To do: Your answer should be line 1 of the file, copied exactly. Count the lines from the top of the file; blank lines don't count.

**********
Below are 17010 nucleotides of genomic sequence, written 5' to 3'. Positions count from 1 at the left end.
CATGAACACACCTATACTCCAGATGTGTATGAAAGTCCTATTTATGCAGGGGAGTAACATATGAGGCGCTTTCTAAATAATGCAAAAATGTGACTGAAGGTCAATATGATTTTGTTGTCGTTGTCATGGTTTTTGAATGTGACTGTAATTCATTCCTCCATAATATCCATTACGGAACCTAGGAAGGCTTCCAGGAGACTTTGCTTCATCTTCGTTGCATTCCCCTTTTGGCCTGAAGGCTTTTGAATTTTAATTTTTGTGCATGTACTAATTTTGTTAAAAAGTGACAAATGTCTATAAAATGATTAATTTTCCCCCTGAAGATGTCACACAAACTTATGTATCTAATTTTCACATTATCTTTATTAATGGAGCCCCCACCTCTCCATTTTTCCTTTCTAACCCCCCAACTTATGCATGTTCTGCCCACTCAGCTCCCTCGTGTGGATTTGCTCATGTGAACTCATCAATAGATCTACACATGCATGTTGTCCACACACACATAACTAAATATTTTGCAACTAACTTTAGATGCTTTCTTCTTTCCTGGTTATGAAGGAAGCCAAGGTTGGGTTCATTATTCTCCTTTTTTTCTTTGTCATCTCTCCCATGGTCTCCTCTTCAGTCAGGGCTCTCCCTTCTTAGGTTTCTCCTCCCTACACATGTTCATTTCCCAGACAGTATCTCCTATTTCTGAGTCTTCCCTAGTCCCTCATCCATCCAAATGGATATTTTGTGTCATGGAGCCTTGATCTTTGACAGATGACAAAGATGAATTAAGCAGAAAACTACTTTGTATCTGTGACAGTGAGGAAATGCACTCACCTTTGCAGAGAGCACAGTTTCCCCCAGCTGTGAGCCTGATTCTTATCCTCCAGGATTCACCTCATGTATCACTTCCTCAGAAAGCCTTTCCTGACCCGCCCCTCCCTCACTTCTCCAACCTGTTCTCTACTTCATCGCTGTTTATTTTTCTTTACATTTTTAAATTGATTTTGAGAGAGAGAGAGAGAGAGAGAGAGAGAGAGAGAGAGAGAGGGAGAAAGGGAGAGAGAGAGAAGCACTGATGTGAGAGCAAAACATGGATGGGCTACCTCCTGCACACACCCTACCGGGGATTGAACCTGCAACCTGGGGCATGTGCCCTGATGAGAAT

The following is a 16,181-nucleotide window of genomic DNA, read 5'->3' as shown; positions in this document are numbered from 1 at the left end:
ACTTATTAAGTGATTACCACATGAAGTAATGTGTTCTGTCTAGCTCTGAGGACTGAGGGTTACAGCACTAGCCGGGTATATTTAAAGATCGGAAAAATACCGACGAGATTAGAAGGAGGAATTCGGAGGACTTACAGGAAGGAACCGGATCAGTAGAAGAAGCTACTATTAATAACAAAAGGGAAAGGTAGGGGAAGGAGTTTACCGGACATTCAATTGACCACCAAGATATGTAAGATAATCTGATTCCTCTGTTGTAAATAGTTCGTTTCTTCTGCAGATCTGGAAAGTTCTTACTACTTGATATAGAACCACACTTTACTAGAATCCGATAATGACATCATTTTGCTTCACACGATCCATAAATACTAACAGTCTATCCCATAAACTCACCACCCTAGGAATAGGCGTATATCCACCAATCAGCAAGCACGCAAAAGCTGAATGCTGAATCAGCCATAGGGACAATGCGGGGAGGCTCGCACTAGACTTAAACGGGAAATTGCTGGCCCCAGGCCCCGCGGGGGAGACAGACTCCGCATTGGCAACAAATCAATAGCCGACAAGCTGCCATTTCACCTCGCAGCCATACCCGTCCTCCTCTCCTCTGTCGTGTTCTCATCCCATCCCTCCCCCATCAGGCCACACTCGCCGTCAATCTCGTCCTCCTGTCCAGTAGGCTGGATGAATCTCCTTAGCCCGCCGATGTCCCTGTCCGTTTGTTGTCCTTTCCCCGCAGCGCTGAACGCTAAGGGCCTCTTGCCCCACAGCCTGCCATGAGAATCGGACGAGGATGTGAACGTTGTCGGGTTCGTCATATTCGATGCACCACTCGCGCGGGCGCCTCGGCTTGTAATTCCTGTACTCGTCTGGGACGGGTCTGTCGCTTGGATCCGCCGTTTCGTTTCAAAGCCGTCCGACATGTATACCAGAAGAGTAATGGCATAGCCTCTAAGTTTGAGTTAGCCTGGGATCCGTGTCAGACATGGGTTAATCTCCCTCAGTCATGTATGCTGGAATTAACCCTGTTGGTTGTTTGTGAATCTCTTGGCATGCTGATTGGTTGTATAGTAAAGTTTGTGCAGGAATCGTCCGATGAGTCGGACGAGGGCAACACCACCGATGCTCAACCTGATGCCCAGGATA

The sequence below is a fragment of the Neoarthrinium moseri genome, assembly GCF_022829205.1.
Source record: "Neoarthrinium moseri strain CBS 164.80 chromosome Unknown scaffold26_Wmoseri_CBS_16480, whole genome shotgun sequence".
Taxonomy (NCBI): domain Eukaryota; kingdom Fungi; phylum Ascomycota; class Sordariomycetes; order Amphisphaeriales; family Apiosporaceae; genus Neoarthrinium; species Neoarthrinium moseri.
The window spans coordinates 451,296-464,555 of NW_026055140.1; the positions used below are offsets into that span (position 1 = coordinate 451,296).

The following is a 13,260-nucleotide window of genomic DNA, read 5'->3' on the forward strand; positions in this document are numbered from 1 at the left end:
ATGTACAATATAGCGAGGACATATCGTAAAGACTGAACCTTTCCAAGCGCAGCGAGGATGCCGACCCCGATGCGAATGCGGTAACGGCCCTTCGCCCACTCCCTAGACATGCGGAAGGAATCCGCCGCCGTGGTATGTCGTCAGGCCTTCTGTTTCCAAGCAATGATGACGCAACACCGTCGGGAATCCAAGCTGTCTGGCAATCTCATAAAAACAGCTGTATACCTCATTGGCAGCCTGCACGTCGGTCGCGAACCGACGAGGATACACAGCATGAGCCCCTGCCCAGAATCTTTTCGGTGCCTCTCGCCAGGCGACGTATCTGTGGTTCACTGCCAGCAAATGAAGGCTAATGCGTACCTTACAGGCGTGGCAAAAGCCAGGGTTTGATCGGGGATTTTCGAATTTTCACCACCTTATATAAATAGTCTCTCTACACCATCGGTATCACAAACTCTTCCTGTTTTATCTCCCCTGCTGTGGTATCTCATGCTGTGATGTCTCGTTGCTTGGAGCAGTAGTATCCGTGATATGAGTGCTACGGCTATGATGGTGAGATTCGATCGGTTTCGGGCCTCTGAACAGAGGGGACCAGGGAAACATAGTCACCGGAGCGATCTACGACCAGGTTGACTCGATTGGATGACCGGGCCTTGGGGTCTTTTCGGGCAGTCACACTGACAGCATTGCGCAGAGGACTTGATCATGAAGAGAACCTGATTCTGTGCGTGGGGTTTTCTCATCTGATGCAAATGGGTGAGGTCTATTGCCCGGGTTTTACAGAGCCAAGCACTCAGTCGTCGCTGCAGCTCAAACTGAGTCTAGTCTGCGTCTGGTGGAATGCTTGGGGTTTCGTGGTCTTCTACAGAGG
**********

Below are 17010 nucleotides of genomic sequence, written 5' to 3'. Positions count from 1 at the left end.